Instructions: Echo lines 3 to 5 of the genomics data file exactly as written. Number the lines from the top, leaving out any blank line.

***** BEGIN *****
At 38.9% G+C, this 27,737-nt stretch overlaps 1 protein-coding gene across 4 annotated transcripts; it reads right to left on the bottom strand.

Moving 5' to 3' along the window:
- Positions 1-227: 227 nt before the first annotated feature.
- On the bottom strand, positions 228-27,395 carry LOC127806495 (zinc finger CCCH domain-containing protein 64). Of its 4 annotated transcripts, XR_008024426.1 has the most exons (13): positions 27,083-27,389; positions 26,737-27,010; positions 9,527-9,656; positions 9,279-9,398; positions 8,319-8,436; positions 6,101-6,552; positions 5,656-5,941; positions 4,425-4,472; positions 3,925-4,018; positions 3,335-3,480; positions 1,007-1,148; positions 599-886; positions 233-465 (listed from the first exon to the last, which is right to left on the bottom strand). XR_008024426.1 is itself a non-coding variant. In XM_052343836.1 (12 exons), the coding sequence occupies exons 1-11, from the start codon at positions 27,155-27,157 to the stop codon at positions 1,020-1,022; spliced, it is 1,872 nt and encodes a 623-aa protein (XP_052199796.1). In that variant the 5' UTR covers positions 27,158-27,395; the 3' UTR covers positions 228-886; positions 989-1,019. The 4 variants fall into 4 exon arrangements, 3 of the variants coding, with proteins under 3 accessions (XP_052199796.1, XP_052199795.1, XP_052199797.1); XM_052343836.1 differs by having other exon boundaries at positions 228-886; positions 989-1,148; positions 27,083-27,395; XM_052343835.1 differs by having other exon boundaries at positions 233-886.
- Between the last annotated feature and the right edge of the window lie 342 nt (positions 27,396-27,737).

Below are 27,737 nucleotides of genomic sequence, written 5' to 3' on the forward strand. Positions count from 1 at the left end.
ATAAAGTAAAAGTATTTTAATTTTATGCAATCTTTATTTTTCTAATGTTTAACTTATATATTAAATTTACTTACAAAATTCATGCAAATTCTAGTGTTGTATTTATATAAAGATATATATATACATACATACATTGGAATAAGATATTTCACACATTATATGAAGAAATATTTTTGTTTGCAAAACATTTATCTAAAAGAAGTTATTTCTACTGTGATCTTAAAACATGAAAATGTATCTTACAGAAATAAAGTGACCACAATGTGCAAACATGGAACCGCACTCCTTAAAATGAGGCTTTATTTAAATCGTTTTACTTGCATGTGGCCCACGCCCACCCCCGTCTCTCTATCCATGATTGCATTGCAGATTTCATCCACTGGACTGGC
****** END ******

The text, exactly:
- Positions 1-227: 227 nt before the first annotated feature.
- On the bottom strand, positions 228-27,395 carry LOC127806495 (zinc finger CCCH domain-containing protein 64). Of its 4 annotated transcripts, XR_008024426.1 has the most exons (13): positions 27,083-27,389; positions 26,737-27,010; positions 9,527-9,656; positions 9,279-9,398; positions 8,319-8,436; positions 6,101-6,552; positions 5,656-5,941; positions 4,425-4,472; positions 3,925-4,018; positions 3,335-3,480; positions 1,007-1,148; positions 599-886; positions 233-465 (listed from the first exon to the last, which is right to left on the bottom strand). XR_008024426.1 is itself a non-coding variant. In XM_052343836.1 (12 exons), the coding sequence occupies exons 1-11, from the start codon at positions 27,155-27,157 to the stop codon at positions 1,020-1,022; spliced, it is 1,872 nt and encodes a 623-aa protein (XP_052199796.1). In that variant the 5' UTR covers positions 27,158-27,395; the 3' UTR covers positions 228-886; positions 989-1,019. The 4 variants fall into 4 exon arrangements, 3 of the variants coding, with proteins under 3 accessions (XP_052199796.1, XP_052199795.1, XP_052199797.1); XM_052343836.1 differs by having other exon boundaries at positions 228-886; positions 989-1,148; positions 27,083-27,395; XM_052343835.1 differs by having other exon boundaries at positions 233-886.
- Between the last annotated feature and the right edge of the window lie 342 nt (positions 27,396-27,737).